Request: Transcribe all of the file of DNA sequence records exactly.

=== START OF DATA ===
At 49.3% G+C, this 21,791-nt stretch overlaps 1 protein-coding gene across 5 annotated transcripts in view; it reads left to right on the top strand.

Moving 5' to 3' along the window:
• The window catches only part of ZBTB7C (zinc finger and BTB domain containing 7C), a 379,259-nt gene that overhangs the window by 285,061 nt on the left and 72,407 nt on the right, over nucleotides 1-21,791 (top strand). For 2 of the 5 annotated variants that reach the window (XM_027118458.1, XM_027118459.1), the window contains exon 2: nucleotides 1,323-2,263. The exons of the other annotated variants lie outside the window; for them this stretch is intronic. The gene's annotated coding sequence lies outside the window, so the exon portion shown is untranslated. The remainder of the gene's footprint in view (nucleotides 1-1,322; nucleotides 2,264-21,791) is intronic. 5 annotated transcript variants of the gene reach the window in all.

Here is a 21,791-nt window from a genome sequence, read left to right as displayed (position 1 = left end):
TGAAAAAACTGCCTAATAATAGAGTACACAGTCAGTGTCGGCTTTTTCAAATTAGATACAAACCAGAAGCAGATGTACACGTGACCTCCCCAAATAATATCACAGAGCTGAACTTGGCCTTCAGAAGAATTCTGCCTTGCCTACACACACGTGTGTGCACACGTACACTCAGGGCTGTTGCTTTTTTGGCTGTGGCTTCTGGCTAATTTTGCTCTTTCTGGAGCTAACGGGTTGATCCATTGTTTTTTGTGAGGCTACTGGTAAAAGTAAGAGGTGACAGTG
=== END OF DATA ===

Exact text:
At 49.3% G+C, this 21,791-nt stretch overlaps 1 protein-coding gene across 5 annotated transcripts in view; it reads left to right on the top strand.

Moving 5' to 3' along the window:
• The window catches only part of ZBTB7C (zinc finger and BTB domain containing 7C), a 379,259-nt gene that overhangs the window by 285,061 nt on the left and 72,407 nt on the right, over nucleotides 1-21,791 (top strand). For 2 of the 5 annotated variants that reach the window (XM_027118458.1, XM_027118459.1), the window contains exon 2: nucleotides 1,323-2,263. The exons of the other annotated variants lie outside the window; for them this stretch is intronic. The gene's annotated coding sequence lies outside the window, so the exon portion shown is untranslated. The remainder of the gene's footprint in view (nucleotides 1-1,322; nucleotides 2,264-21,791) is intronic. 5 annotated transcript variants of the gene reach the window in all.

Here is a 21,791-nt window from a genome sequence, read left to right as displayed (position 1 = left end):
TGAAAAAACTGCCTAATAATAGAGTACACAGTCAGTGTCGGCTTTTTCAAATTAGATACAAACCAGAAGCAGATGTACACGTGACCTCCCCAAATAATATCACAGAGCTGAACTTGGCCTTCAGAAGAATTCTGCCTTGCCTACACACACGTGTGTGCACACGTACACTCAGGGCTGTTGCTTTTTTGGCTGTGGCTTCTGGCTAATTTTGCTCTTTCTGGAGCTAACGGGTTGATCCATTGTTTTTTGTGAGGCTACTGGTAAAAGTAAGAGGTGACAGTG